Who would lead the world's 1 billion Catholics if the pope no longer could? Though Pope John Paul II's condition has been improving since...

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Who would lead the world’s 1 billion Catholics if the pope no longer could?

Though Pope John Paul II’s condition has been improving since he was hospitalized with the flu earlier this week, concerns over the 84-year-old pontiff’s health have highlighted a void in church — or canon — law: While there are provisions for popes to retire or resign, and a process for electing a new pope, there’s no clear policy on who should lead if a pope becomes incapacitated — too sick to communicate, yet technically still in charge of the church.

“This may be hard for Americans to believe, but there aren’t really rules or procedures for this,” said William Portier, who teaches Catholic theology at the University of Dayton, a Catholic university.

The central piece of canon law on the issue, known as Canon 335, says that when the Holy See is “entirely impeded,” “nothing is to be altered in the governance of the universal church” unless special laws are passed allowing such actions.

“The Code of Canon Law is expecting somewhere that special laws will be written to say what do we do if this happens,” Portier said. But no such special laws have been adopted.

If John Paul II became unable to lead, his most highly trusted cardinals and archbishops — among them Cardinal Joseph Ratzinger, head of the Congregation for the Doctrine of the Faith; Cardinal Angelo Sodano, the Vatican’s secretary of state; and Archbishop Stanislaw Dziwisz, the pope’s personal secretary — likely would increase their management of the Vatican’s day-to-day operations.

Cardinal James Francis Stafford, the former archbishop of Denver who now heads a Vatican tribunal that grants absolutions and dispensations, said in an interview with the newspaper La Repubblica that the Vatican is still functioning as the pope recuperates.

Stafford said that Sodano, No. 2 in the Vatican hierarchy, is standing in for the pope on a day-to-day business. “If I had a problem I would go to Cardinal Sodano,” Stafford said. “I have always found him open and available.”

The 77-year-old Sodano, a seasoned diplomat whom the pope appointed Vatican secretary of state in 1991, is from the province of Asti in Italy’s Piedmont, a northern region whose people pride themselves on their practical, down-to-business ways.

His name also figures among the “papabili,” as the possible top contenders to be the next pontiff are called in Italian. And while he is the prelate who steps in at the Holy See in John Paul’s temporary absence while hospitalized, only the pope can exercise supreme authority in pastoral matters.

Assistants cannot implement initiatives, settlements to disagreements or changes to church doctrine unless the pope recovered and they could consult him, canon law experts say.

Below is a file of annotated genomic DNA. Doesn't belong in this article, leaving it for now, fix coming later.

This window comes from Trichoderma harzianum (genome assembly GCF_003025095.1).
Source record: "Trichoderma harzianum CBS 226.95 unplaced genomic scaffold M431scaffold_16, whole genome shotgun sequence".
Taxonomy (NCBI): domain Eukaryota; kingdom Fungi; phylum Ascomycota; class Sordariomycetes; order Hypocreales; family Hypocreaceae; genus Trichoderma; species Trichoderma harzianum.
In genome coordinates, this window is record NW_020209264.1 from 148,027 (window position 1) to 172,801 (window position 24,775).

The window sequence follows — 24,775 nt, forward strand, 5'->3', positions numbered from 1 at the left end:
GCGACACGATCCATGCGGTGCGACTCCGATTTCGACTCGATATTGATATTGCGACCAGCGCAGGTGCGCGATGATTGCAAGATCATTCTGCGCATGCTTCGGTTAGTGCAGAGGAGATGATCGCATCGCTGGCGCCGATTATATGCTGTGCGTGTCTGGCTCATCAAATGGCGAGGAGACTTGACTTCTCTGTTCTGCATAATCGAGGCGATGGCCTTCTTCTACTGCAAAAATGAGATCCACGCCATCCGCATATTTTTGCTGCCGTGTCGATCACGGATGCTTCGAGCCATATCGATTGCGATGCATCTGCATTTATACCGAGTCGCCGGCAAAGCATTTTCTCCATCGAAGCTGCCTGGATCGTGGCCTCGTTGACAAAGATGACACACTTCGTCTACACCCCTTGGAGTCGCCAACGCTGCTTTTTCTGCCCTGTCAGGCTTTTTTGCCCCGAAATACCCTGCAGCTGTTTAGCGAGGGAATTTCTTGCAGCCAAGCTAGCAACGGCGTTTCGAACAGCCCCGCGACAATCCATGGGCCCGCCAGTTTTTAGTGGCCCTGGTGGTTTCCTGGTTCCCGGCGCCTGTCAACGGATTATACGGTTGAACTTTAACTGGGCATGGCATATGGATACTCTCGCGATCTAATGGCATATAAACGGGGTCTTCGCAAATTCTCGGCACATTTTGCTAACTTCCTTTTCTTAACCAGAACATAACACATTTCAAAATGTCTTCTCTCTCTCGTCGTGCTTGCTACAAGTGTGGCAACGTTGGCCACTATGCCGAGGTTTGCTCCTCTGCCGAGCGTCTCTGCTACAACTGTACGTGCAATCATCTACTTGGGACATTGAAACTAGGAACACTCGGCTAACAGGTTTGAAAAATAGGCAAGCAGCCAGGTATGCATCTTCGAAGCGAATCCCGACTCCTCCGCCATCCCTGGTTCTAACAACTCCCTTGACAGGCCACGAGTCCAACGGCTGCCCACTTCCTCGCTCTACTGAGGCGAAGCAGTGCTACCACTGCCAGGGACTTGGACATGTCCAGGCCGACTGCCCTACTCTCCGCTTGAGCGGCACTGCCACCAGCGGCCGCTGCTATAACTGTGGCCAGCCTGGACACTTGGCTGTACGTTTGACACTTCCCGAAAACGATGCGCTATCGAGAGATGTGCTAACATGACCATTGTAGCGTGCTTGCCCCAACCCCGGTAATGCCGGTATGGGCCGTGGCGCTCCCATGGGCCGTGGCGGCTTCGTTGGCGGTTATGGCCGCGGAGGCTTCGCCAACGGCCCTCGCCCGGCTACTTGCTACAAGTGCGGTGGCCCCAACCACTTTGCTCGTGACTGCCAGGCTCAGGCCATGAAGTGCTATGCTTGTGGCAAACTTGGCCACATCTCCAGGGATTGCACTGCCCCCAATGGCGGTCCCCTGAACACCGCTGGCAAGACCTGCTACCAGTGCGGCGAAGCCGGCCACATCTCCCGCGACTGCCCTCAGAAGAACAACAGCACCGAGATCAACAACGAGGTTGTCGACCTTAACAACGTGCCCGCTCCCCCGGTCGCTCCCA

“The problem comes when there’s a need to change policy or do new things in new circumstances. Then you’ve got to go to the top man,” said the Rev. Thomas Reese, author of “Inside the Vatican” and editor of America, a Jesuit magazine.

“In the U.S., we have the 25th Amendment to the U.S. Constitution which deals with that exact problem in the presidency. The Catholic Church doesn’t have that.”

This lack of clear rules could be paralyzing, said the Rev. Kenneth Lasch, a canon lawyer and retired priest.

“Everybody knows the pope doesn’t run the church on his own,” Lasch said, “but … he sets the tone like any other state leader. He’s an initiator and innovator of policy … that may lead to changes in church teachings.”

Unless John Paul or a successor makes new church law to deal with incapacitated popes, the situation could occur repeatedly in the future, Reese said.

“Modern medicine can keep the body alive a lot longer than the mind is capable of functioning,” Reese said. “What do you do? This could go on for a year or more.”

Reese has publicly suggested a solution: If a pope becomes unable to communicate for more than one month, the church’s cardinals would come to Rome and could decide, by a two-thirds vote, that he was incapable of governing. Then bishops around the world also would have a say.

“The problem is, something like that has to be set up by the pope before it can happen,” he said.

It has been rare in church history for popes to step down when unable to run the church. The most famous example was Celestine V, born Pietro di Murrone, a monk and hermit who historians say was woefully unprepared to assume St. Peter’s throne. Cardinals elected him in 1294 after he was said to have warned them to quickly elect a pope.

The most recent resignations came in the early 15th century, when the church’s Council of Constance persuaded at least two of three competing popes — including Gregory XII, the only one of the three recognized by the modern Vatican as official — to step down to end a major church schism.

Material from The Associated Press was included in this report.